Divorce Cases

Divorce is of course the dissolution of a marriage and can be a difficult and emotional experience, especially if children are involved. Dissolving a marriage often involves property rights and financial matters that can raise tough and serious legal issues. You are strongly encouraged to hire an attorney.

No-Fault Divorces


To obtain a no-fault divorce in Virginia, either you or your spouse must be a resident of Virginia for at least six months prior to filing for divorce. If there are no children from the marriage, you must be separated for a minimum of six months and have a written property settlement agreement before you may obtain a divorce. If there are children from the marriage, you must be separated a minimum of one year before you may obtain a divorce.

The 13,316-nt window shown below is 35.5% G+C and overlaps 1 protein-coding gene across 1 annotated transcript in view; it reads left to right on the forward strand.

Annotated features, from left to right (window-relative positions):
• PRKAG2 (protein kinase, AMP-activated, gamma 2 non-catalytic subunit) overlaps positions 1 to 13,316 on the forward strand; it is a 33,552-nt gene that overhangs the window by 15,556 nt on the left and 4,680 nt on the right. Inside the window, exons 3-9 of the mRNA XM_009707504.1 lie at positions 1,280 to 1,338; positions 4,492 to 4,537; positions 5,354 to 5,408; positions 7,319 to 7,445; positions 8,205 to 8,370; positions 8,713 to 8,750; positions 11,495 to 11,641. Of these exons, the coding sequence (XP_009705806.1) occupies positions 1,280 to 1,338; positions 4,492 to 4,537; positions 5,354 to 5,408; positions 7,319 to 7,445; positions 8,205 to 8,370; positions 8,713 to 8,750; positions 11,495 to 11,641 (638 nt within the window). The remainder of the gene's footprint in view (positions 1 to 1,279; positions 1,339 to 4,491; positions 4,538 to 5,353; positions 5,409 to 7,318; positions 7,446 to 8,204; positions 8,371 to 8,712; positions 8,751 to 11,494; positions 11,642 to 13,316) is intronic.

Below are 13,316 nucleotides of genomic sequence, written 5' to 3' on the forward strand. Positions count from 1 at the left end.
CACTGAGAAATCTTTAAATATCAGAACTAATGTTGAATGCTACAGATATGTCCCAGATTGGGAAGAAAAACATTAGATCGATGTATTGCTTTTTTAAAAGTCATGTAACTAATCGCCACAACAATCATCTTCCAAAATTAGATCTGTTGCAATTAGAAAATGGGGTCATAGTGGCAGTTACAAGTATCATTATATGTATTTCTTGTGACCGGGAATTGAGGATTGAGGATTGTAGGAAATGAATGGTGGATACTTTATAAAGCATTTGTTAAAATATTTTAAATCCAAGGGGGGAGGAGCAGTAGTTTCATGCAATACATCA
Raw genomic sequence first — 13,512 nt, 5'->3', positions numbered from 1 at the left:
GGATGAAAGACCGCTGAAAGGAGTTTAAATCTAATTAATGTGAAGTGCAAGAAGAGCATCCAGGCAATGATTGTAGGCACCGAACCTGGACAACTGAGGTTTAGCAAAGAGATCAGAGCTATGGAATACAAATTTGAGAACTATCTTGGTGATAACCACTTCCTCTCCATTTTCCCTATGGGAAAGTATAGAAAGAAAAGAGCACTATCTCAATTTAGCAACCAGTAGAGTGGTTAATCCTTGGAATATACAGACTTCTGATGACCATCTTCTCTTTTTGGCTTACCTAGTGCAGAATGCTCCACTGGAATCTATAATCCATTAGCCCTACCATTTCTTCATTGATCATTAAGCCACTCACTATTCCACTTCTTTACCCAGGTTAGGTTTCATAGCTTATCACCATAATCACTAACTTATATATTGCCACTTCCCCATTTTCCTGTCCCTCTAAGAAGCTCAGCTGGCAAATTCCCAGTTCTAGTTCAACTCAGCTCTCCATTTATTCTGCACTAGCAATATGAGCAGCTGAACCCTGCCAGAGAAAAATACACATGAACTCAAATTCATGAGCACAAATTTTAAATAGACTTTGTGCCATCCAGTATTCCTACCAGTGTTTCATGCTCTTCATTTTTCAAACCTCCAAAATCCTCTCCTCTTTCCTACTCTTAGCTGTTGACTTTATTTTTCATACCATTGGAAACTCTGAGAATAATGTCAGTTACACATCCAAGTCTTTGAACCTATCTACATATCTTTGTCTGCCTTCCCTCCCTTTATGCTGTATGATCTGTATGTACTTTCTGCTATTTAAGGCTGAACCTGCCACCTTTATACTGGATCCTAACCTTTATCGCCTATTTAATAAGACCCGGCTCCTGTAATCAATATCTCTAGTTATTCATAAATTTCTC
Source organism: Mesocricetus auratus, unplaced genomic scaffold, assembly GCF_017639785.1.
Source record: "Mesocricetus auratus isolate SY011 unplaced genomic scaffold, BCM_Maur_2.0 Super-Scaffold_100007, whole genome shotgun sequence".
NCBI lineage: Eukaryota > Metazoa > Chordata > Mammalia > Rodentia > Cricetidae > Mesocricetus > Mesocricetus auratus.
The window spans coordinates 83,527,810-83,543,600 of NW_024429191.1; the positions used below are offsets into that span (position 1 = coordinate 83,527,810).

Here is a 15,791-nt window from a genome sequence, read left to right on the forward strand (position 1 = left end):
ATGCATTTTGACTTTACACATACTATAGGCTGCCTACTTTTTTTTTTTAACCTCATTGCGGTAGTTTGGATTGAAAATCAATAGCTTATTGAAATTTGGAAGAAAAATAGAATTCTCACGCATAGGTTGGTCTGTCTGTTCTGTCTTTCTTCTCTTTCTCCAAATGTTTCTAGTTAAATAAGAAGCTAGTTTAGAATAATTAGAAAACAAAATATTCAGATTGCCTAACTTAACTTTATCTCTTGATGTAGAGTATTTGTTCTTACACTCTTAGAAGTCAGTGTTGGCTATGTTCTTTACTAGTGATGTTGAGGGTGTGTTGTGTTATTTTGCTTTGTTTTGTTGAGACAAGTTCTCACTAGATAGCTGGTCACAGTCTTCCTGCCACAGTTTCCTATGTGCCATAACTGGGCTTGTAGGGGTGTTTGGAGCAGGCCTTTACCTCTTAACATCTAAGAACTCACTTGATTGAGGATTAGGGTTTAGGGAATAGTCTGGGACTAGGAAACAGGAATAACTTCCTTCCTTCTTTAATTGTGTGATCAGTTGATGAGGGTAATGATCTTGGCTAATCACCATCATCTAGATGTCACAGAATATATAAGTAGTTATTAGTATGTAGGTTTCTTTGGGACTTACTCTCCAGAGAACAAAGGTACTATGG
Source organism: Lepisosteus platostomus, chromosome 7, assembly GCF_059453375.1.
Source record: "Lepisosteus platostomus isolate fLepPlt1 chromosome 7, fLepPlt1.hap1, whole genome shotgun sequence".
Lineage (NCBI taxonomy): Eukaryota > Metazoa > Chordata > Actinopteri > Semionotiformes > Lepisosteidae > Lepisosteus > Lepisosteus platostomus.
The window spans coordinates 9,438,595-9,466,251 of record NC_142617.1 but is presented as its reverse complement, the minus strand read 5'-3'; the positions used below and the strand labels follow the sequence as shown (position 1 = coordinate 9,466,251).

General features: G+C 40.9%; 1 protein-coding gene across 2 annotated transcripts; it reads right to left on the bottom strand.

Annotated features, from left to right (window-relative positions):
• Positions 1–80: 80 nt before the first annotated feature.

How to Proceed with a Divorce Case

The divorce case is filed in the Circuit Court of the city or county either where the parties last lived together, or where the defendant lives at the time of the filing. In Virginia, you do not file a separation agreement as a separate document with the Court. To initiate the divorce, a complaint, in proper form, is filed with the Circuit Court Clerk’s Office along with the filing fee of $82. If you wish to have a defendant that is a resident of Virginia served by the Sheriff, please include a $12 service fee, and two additional copies of the complaint for service. All fees are paid to the Clerk of the Circuit Court where you file.

If the wife wishes to resume her maiden name, there will be an additional fee due when the final decree of divorce is entered. 

Representing Yourself

If you choose to represent yourself, you will be expected to follow the same procedures as an attorney. The Clerk’s Office does not have standardized divorce forms, so please do not ask.

Court staff are prohibited by state law from giving you legal advice or assistance as they are not attorneys.